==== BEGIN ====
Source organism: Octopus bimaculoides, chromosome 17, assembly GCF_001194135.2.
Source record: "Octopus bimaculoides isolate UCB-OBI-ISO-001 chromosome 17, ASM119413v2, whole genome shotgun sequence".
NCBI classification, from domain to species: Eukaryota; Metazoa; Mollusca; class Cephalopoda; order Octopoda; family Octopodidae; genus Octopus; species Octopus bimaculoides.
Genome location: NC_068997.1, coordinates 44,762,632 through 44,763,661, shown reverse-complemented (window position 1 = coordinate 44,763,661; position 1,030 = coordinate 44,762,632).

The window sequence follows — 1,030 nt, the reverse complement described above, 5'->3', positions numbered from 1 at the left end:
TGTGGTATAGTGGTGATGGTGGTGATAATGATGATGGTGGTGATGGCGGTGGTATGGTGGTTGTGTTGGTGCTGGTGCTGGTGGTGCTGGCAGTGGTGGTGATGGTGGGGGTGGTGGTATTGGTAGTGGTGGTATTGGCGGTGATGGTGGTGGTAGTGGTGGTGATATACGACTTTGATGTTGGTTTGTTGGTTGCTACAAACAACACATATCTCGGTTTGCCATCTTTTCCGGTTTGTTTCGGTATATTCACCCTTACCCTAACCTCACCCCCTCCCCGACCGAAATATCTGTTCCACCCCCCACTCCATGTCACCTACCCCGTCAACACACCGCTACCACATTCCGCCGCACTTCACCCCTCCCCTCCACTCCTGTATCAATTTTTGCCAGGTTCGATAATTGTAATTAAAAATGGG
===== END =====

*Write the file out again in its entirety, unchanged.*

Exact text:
Source organism: Octopus bimaculoides, chromosome 17, assembly GCF_001194135.2.
Source record: "Octopus bimaculoides isolate UCB-OBI-ISO-001 chromosome 17, ASM119413v2, whole genome shotgun sequence".
NCBI classification, from domain to species: Eukaryota; Metazoa; Mollusca; class Cephalopoda; order Octopoda; family Octopodidae; genus Octopus; species Octopus bimaculoides.
Genome location: NC_068997.1, coordinates 44,762,632 through 44,763,661, shown reverse-complemented (window position 1 = coordinate 44,763,661; position 1,030 = coordinate 44,762,632).

The window sequence follows — 1,030 nt, the reverse complement described above, 5'->3', positions numbered from 1 at the left end:
TGTGGTATAGTGGTGATGGTGGTGATAATGATGATGGTGGTGATGGCGGTGGTATGGTGGTTGTGTTGGTGCTGGTGCTGGTGGTGCTGGCAGTGGTGGTGATGGTGGGGGTGGTGGTATTGGTAGTGGTGGTATTGGCGGTGATGGTGGTGGTAGTGGTGGTGATATACGACTTTGATGTTGGTTTGTTGGTTGCTACAAACAACACATATCTCGGTTTGCCATCTTTTCCGGTTTGTTTCGGTATATTCACCCTTACCCTAACCTCACCCCCTCCCCGACCGAAATATCTGTTCCACCCCCCACTCCATGTCACCTACCCCGTCAACACACCGCTACCACATTCCGCCGCACTTCACCCCTCCCCTCCACTCCTGTATCAATTTTTGCCAGGTTCGATAATTGTAATTAAAAATGGG